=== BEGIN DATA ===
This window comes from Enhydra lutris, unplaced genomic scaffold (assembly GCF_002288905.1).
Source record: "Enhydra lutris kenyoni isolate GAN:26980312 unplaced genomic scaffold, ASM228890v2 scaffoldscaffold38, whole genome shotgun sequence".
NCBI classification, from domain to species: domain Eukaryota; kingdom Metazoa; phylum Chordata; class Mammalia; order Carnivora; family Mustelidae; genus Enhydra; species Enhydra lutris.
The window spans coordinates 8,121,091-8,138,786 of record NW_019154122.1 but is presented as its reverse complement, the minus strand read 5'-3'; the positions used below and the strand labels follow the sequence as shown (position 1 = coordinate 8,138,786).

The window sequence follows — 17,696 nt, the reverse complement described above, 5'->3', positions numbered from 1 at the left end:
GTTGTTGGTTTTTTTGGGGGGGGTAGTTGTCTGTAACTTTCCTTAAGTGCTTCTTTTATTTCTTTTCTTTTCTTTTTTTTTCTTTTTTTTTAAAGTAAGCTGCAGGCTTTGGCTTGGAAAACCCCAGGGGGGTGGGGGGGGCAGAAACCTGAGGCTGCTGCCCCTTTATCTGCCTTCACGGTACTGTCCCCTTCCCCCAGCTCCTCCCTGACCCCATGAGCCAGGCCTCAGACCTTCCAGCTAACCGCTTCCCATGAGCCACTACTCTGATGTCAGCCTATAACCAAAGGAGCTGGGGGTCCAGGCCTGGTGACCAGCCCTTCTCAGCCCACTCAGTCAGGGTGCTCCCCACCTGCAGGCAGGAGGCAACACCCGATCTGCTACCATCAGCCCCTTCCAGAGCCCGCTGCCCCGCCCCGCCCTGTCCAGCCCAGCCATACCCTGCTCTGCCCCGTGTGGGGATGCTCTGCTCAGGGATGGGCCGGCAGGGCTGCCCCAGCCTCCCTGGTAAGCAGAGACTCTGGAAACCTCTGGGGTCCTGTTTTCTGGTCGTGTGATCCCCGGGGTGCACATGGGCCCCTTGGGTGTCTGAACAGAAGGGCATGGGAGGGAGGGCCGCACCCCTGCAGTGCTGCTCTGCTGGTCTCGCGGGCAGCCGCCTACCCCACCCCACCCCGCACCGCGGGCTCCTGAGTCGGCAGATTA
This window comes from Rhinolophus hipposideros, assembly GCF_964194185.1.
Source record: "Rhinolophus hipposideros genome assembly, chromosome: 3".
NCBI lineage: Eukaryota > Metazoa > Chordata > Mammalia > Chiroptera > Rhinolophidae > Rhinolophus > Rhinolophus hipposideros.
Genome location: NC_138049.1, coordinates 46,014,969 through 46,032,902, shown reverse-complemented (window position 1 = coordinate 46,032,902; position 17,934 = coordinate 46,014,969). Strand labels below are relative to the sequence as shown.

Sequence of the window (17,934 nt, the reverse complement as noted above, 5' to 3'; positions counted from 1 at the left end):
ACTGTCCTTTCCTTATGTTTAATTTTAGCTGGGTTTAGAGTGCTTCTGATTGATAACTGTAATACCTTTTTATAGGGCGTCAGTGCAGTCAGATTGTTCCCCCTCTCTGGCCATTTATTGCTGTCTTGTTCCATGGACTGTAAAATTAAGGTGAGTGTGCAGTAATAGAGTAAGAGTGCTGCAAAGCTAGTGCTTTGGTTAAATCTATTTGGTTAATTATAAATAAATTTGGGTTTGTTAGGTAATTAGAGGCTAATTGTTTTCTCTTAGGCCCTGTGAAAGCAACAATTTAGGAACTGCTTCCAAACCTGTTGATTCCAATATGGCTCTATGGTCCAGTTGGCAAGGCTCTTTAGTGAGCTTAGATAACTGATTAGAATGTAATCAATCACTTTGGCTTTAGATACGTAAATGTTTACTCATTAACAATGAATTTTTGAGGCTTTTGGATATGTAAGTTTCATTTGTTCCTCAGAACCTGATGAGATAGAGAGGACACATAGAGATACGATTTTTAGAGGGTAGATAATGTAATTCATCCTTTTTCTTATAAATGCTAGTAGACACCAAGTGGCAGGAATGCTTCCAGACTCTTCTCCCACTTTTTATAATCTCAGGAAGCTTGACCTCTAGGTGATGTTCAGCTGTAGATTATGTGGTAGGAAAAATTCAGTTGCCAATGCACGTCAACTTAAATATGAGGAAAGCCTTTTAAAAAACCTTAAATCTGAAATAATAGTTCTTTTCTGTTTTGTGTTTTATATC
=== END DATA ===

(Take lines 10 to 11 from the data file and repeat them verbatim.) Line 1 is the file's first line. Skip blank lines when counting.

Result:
Genome location: NC_138049.1, coordinates 46,014,969 through 46,032,902, shown reverse-complemented (window position 1 = coordinate 46,032,902; position 17,934 = coordinate 46,014,969). Strand labels below are relative to the sequence as shown.

Sequence of the window (17,934 nt, the reverse complement as noted above, 5' to 3'; positions counted from 1 at the left end):